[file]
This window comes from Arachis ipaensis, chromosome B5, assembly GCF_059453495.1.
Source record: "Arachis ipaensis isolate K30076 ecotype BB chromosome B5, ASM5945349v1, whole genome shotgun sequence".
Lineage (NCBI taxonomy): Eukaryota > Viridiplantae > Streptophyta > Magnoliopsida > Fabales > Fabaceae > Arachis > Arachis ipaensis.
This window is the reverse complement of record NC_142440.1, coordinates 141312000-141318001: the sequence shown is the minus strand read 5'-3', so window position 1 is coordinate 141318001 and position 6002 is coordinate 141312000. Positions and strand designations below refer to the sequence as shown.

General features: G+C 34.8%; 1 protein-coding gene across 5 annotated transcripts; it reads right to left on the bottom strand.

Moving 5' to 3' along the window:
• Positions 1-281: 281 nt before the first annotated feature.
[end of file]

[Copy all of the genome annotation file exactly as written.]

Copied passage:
This window comes from Arachis ipaensis, chromosome B5, assembly GCF_059453495.1.
Source record: "Arachis ipaensis isolate K30076 ecotype BB chromosome B5, ASM5945349v1, whole genome shotgun sequence".
Lineage (NCBI taxonomy): Eukaryota > Viridiplantae > Streptophyta > Magnoliopsida > Fabales > Fabaceae > Arachis > Arachis ipaensis.
This window is the reverse complement of record NC_142440.1, coordinates 141312000-141318001: the sequence shown is the minus strand read 5'-3', so window position 1 is coordinate 141318001 and position 6002 is coordinate 141312000. Positions and strand designations below refer to the sequence as shown.

General features: G+C 34.8%; 1 protein-coding gene across 5 annotated transcripts; it reads right to left on the bottom strand.

Moving 5' to 3' along the window:
• Positions 1-281: 281 nt before the first annotated feature.